PHILADELPHIA is a popular tourist destination for good reason: world-class museums, rich history, lively performing arts, parks, architecture, and an increasingly legendary restaurant scene. With all of these assets, it is no surprise that our city consistently ranks high on consumer lists of best places to visit.
Adding to the draw for both visitors and residents are the more than 30 public gardens and arboreta located within 30 miles of the city center, earning the region a reputation as "America's Garden Capital."
Some 2.5 million people, ranging from international tourists to school groups to local residents, come to Philadelphia to experience spectacular estate gardens like Chanticleer in Wayne, Mount Cuba Garden Center in Hockessin, Del., Longwood Gardens in Kennett Square, and Bartram's Garden in Philadelphia. These same people visit and appreciate the pure beauty found in our arboreta such as Morris in Chestnut Hill, Tyler in Media and Awbury in Germantown. While all of our gardens are places of beauty and respite, their economic impact on the surrounding region is equally profound and, to date, little understood. Until now.
A new study, compiled by Philadelphia-based Econsult Solutions, details the extent to which the gardens benefit the whole community. According to the study, the economic impact of the 30-plus member institutions of Greater Philadelphia Gardens located within the 11-county Philadelphia region (Pennsylvania, New Jersey and Delaware) is calculated at about $256 million a year. It includes more than 1,500 jobs with workers (both garden employees and those who provide services) earning $79 million.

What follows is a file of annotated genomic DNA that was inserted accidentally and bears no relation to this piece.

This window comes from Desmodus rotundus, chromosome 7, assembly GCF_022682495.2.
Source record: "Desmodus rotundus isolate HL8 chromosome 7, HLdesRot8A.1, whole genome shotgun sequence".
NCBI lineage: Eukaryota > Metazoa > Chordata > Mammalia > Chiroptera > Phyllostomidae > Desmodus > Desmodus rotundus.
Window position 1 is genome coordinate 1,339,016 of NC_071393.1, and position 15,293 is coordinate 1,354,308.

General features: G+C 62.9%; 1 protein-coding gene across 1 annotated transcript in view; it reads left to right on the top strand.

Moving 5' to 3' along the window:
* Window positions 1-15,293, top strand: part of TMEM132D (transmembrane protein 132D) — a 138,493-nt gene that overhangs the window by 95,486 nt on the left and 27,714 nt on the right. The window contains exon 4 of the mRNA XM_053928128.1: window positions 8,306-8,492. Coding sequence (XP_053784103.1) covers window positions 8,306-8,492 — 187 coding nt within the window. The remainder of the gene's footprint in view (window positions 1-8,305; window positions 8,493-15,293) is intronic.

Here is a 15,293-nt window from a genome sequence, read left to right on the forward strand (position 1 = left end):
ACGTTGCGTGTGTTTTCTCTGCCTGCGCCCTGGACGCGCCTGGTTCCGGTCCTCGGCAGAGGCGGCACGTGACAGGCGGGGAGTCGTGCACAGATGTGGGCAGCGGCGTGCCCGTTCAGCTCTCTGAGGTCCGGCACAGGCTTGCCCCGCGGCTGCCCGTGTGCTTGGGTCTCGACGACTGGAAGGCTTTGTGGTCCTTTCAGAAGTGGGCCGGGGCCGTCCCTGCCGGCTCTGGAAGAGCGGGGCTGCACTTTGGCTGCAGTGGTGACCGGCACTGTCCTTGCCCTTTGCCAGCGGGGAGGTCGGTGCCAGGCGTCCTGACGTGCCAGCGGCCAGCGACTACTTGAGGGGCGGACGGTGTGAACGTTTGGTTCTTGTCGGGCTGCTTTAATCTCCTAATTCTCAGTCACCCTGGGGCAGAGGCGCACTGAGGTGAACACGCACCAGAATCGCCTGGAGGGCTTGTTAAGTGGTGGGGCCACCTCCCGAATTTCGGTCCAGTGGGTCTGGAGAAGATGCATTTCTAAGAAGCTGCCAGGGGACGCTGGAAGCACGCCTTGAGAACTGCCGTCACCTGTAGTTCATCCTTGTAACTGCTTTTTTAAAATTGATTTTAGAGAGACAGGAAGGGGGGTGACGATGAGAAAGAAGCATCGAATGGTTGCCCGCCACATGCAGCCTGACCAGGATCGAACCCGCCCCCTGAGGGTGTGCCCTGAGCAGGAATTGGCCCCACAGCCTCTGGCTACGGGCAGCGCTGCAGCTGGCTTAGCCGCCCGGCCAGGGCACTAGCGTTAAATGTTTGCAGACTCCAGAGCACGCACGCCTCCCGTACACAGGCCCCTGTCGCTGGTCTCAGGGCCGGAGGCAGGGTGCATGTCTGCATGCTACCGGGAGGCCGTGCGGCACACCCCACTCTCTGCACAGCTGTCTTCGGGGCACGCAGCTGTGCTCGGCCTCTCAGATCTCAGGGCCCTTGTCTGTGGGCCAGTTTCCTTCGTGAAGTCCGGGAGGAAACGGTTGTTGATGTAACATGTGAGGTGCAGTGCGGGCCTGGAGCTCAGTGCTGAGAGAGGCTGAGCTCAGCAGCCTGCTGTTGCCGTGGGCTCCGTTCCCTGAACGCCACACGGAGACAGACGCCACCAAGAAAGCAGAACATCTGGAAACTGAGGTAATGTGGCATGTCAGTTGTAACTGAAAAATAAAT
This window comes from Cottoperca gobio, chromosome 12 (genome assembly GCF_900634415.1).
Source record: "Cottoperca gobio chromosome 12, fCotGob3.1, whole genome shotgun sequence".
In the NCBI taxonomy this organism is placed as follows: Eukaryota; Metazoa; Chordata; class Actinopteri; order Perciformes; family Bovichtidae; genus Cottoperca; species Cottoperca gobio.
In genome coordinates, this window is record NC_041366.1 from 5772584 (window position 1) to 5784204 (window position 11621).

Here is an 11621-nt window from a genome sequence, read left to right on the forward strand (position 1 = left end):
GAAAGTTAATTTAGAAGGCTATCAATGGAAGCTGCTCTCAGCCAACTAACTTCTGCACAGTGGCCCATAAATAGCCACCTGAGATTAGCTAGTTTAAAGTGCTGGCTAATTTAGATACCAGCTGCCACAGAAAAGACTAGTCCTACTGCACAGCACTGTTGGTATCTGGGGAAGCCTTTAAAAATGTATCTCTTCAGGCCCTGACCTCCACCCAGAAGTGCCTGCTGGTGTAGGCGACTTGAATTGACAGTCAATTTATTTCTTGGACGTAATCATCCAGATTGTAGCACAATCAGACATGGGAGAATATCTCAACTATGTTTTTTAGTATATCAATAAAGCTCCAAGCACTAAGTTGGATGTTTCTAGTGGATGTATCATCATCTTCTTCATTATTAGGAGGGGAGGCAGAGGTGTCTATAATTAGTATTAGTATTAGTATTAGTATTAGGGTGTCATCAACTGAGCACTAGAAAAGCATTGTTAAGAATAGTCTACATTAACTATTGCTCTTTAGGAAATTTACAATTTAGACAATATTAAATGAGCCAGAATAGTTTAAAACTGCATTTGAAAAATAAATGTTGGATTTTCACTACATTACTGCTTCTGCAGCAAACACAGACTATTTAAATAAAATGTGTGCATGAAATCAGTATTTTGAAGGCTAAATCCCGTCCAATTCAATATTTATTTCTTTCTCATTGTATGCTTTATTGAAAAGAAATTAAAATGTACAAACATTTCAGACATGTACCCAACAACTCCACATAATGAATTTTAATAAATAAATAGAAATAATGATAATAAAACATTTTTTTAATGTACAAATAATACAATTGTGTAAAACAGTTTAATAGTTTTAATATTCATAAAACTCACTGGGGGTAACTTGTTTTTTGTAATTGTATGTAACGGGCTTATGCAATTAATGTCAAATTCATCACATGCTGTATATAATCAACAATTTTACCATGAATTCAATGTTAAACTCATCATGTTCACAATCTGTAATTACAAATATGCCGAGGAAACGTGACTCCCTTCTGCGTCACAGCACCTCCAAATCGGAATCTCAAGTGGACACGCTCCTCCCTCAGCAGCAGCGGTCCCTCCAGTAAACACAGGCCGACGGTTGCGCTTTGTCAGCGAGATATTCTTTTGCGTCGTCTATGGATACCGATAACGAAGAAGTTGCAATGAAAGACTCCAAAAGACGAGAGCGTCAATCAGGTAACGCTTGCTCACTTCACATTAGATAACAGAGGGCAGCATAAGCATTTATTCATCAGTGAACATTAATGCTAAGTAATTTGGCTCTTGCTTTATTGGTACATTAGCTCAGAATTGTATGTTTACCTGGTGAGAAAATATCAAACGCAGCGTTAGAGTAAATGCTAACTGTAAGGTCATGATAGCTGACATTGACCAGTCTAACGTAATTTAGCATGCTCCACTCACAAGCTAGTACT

These gardens also attract visitors from highly desirable "out-of-market" areas. Those visitors tend to be more affluent and highly educated than the general population. Two-thirds of the out-of-town visitors spend more than a day, and an average of $145 per day on food, accommodations and other expenses, in addition to what they spend at the gardens.
The region's public gardens also provide unique educational opportunities for children and adults. Many of the gardens within the Greater Philadelphia Gardens consortium have added features and programming designed for school-age children, connecting them with the natural world. Growing plants, connecting people to nature, understanding climate change, vast educational programs beyond just planting flowers, providing places for reflection and inspiration - all are byproducts of public gardens, important and relevant attributes of healthy communities.
Join me in applauding our public gardens for their growing and lasting impact on our region.
Matt Rader is president of the Pennsylvania Horticultural Society.